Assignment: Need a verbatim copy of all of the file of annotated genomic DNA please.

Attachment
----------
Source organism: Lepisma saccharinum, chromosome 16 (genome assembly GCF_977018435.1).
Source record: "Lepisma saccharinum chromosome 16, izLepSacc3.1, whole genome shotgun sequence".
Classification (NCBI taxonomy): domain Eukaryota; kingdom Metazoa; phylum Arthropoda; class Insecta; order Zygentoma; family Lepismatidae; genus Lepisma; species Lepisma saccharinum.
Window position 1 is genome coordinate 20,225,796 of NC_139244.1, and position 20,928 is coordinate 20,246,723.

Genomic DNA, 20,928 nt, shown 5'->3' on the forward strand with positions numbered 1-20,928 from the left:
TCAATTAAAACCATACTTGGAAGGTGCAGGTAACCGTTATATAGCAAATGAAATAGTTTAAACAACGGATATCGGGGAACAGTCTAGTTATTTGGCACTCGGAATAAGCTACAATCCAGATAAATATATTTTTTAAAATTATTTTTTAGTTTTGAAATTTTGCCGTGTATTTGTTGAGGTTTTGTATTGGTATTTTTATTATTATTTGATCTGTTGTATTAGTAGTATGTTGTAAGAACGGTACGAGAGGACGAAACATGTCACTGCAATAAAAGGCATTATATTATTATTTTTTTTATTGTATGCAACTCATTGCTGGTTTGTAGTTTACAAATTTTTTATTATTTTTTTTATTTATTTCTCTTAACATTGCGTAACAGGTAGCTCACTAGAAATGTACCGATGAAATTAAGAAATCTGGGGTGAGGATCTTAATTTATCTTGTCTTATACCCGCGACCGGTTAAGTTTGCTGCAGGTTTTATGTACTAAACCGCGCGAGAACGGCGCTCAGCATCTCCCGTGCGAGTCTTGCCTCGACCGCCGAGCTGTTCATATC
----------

Source organism: Lepisma saccharinum, chromosome 16 (genome assembly GCF_977018435.1).
Source record: "Lepisma saccharinum chromosome 16, izLepSacc3.1, whole genome shotgun sequence".
Classification (NCBI taxonomy): domain Eukaryota; kingdom Metazoa; phylum Arthropoda; class Insecta; order Zygentoma; family Lepismatidae; genus Lepisma; species Lepisma saccharinum.
Window position 1 is genome coordinate 20,225,796 of NC_139244.1, and position 20,928 is coordinate 20,246,723.

Genomic DNA, 20,928 nt, shown 5'->3' on the forward strand with positions numbered 1-20,928 from the left:
TCAATTAAAACCATACTTGGAAGGTGCAGGTAACCGTTATATAGCAAATGAAATAGTTTAAACAACGGATATCGGGGAACAGTCTAGTTATTTGGCACTCGGAATAAGCTACAATCCAGATAAATATATTTTTTAAAATTATTTTTTAGTTTTGAAATTTTGCCGTGTATTTGTTGAGGTTTTGTATTGGTATTTTTATTATTATTTGATCTGTTGTATTAGTAGTATGTTGTAAGAACGGTACGAGAGGACGAAACATGTCACTGCAATAAAAGGCATTATATTATTATTTTTTTTATTGTATGCAACTCATTGCTGGTTTGTAGTTTACAAATTTTTTATTATTTTTTTTATTTATTTCTCTTAACATTGCGTAACAGGTAGCTCACTAGAAATGTACCGATGAAATTAAGAAATCTGGGGTGAGGATCTTAATTTATCTTGTCTTATACCCGCGACCGGTTAAGTTTGCTGCAGGTTTTATGTACTAAACCGCGCGAGAACGGCGCTCAGCATCTCCCGTGCGAGTCTTGCCTCGACCGCCGAGCTGTTCATATC